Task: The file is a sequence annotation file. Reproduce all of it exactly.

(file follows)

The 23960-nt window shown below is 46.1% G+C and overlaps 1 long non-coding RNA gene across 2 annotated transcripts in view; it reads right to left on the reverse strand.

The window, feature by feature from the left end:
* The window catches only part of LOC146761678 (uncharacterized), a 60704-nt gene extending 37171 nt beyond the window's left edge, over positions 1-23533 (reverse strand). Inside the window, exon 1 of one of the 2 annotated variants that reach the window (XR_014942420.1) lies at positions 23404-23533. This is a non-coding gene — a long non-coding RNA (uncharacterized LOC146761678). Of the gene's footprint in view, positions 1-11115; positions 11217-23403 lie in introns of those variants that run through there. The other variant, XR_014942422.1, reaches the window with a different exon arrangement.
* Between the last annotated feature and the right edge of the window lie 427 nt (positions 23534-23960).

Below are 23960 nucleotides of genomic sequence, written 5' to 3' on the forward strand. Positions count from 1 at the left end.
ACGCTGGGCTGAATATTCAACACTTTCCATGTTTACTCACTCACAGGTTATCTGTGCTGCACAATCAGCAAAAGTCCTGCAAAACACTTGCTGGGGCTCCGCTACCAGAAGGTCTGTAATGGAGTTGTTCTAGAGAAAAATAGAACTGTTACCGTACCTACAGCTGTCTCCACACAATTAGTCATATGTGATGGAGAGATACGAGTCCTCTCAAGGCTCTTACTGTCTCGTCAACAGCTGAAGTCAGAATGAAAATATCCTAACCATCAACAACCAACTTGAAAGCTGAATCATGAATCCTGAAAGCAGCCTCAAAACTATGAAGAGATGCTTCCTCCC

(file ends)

The 23960-nt window shown below is 46.1% G+C and overlaps 1 long non-coding RNA gene across 2 annotated transcripts in view; it reads right to left on the reverse strand.

The window, feature by feature from the left end:
* The window catches only part of LOC146761678 (uncharacterized), a 60704-nt gene extending 37171 nt beyond the window's left edge, over positions 1-23533 (reverse strand). Inside the window, exon 1 of one of the 2 annotated variants that reach the window (XR_014942420.1) lies at positions 23404-23533. This is a non-coding gene — a long non-coding RNA (uncharacterized LOC146761678). Of the gene's footprint in view, positions 1-11115; positions 11217-23403 lie in introns of those variants that run through there. The other variant, XR_014942422.1, reaches the window with a different exon arrangement.
* Between the last annotated feature and the right edge of the window lie 427 nt (positions 23534-23960).

Below are 23960 nucleotides of genomic sequence, written 5' to 3' on the forward strand. Positions count from 1 at the left end.
ACGCTGGGCTGAATATTCAACACTTTCCATGTTTACTCACTCACAGGTTATCTGTGCTGCACAATCAGCAAAAGTCCTGCAAAACACTTGCTGGGGCTCCGCTACCAGAAGGTCTGTAATGGAGTTGTTCTAGAGAAAAATAGAACTGTTACCGTACCTACAGCTGTCTCCACACAATTAGTCATATGTGATGGAGAGATACGAGTCCTCTCAAGGCTCTTACTGTCTCGTCAACAGCTGAAGTCAGAATGAAAATATCCTAACCATCAACAACCAACTTGAAAGCTGAATCATGAATCCTGAAAGCAGCCTCAAAACTATGAAGAGATGCTTCCTCCC